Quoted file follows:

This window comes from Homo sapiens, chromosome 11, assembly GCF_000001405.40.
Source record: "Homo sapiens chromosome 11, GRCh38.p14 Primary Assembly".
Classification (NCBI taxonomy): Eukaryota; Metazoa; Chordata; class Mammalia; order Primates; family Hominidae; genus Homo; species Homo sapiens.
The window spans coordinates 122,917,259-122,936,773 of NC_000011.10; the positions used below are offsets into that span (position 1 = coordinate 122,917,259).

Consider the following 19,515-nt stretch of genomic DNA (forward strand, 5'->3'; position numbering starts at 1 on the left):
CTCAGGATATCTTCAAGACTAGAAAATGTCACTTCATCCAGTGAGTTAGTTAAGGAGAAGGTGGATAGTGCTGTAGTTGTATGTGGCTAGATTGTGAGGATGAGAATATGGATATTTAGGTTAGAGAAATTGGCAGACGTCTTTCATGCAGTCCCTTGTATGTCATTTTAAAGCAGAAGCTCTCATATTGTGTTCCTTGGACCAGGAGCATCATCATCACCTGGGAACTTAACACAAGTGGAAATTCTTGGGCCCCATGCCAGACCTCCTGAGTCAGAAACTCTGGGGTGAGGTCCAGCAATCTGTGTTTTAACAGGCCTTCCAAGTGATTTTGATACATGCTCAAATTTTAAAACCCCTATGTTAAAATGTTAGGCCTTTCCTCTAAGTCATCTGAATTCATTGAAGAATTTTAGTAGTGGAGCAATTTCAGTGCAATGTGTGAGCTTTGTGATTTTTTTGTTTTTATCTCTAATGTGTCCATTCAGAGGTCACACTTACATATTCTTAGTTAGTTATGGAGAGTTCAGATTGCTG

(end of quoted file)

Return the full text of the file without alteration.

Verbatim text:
This window comes from Homo sapiens, chromosome 11, assembly GCF_000001405.40.
Source record: "Homo sapiens chromosome 11, GRCh38.p14 Primary Assembly".
Classification (NCBI taxonomy): Eukaryota; Metazoa; Chordata; class Mammalia; order Primates; family Hominidae; genus Homo; species Homo sapiens.
The window spans coordinates 122,917,259-122,936,773 of NC_000011.10; the positions used below are offsets into that span (position 1 = coordinate 122,917,259).

Consider the following 19,515-nt stretch of genomic DNA (forward strand, 5'->3'; position numbering starts at 1 on the left):
CTCAGGATATCTTCAAGACTAGAAAATGTCACTTCATCCAGTGAGTTAGTTAAGGAGAAGGTGGATAGTGCTGTAGTTGTATGTGGCTAGATTGTGAGGATGAGAATATGGATATTTAGGTTAGAGAAATTGGCAGACGTCTTTCATGCAGTCCCTTGTATGTCATTTTAAAGCAGAAGCTCTCATATTGTGTTCCTTGGACCAGGAGCATCATCATCACCTGGGAACTTAACACAAGTGGAAATTCTTGGGCCCCATGCCAGACCTCCTGAGTCAGAAACTCTGGGGTGAGGTCCAGCAATCTGTGTTTTAACAGGCCTTCCAAGTGATTTTGATACATGCTCAAATTTTAAAACCCCTATGTTAAAATGTTAGGCCTTTCCTCTAAGTCATCTGAATTCATTGAAGAATTTTAGTAGTGGAGCAATTTCAGTGCAATGTGTGAGCTTTGTGATTTTTTTGTTTTTATCTCTAATGTGTCCATTCAGAGGTCACACTTACATATTCTTAGTTAGTTATGGAGAGTTCAGATTGCTG